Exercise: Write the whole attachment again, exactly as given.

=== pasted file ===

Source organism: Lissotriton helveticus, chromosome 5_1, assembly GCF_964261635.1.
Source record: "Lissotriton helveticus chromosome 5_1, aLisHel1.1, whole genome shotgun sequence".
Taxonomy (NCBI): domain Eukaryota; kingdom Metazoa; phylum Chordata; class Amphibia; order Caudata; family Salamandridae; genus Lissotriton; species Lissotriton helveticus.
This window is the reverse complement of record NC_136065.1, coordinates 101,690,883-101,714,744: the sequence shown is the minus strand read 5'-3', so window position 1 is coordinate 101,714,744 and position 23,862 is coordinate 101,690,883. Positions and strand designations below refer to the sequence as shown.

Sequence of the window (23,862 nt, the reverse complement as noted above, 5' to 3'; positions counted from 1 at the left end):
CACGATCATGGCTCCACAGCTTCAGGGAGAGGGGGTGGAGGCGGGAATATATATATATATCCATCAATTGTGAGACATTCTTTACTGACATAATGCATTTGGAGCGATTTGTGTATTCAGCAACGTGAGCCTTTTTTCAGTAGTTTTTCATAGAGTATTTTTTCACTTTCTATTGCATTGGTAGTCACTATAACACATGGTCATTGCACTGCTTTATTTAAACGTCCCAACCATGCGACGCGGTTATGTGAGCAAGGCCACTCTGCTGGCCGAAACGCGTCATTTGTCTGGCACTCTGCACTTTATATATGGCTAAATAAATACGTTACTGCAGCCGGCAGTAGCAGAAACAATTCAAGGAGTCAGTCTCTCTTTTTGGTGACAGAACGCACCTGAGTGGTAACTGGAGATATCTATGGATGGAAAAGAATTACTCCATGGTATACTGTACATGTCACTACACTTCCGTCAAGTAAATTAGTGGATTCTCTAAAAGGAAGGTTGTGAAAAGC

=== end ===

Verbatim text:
Source organism: Lissotriton helveticus, chromosome 5_1, assembly GCF_964261635.1.
Source record: "Lissotriton helveticus chromosome 5_1, aLisHel1.1, whole genome shotgun sequence".
Taxonomy (NCBI): domain Eukaryota; kingdom Metazoa; phylum Chordata; class Amphibia; order Caudata; family Salamandridae; genus Lissotriton; species Lissotriton helveticus.
This window is the reverse complement of record NC_136065.1, coordinates 101,690,883-101,714,744: the sequence shown is the minus strand read 5'-3', so window position 1 is coordinate 101,714,744 and position 23,862 is coordinate 101,690,883. Positions and strand designations below refer to the sequence as shown.

Sequence of the window (23,862 nt, the reverse complement as noted above, 5' to 3'; positions counted from 1 at the left end):
CACGATCATGGCTCCACAGCTTCAGGGAGAGGGGGTGGAGGCGGGAATATATATATATATCCATCAATTGTGAGACATTCTTTACTGACATAATGCATTTGGAGCGATTTGTGTATTCAGCAACGTGAGCCTTTTTTCAGTAGTTTTTCATAGAGTATTTTTTCACTTTCTATTGCATTGGTAGTCACTATAACACATGGTCATTGCACTGCTTTATTTAAACGTCCCAACCATGCGACGCGGTTATGTGAGCAAGGCCACTCTGCTGGCCGAAACGCGTCATTTGTCTGGCACTCTGCACTTTATATATGGCTAAATAAATACGTTACTGCAGCCGGCAGTAGCAGAAACAATTCAAGGAGTCAGTCTCTCTTTTTGGTGACAGAACGCACCTGAGTGGTAACTGGAGATATCTATGGATGGAAAAGAATTACTCCATGGTATACTGTACATGTCACTACACTTCCGTCAAGTAAATTAGTGGATTCTCTAAAAGGAAGGTTGTGAAAAGC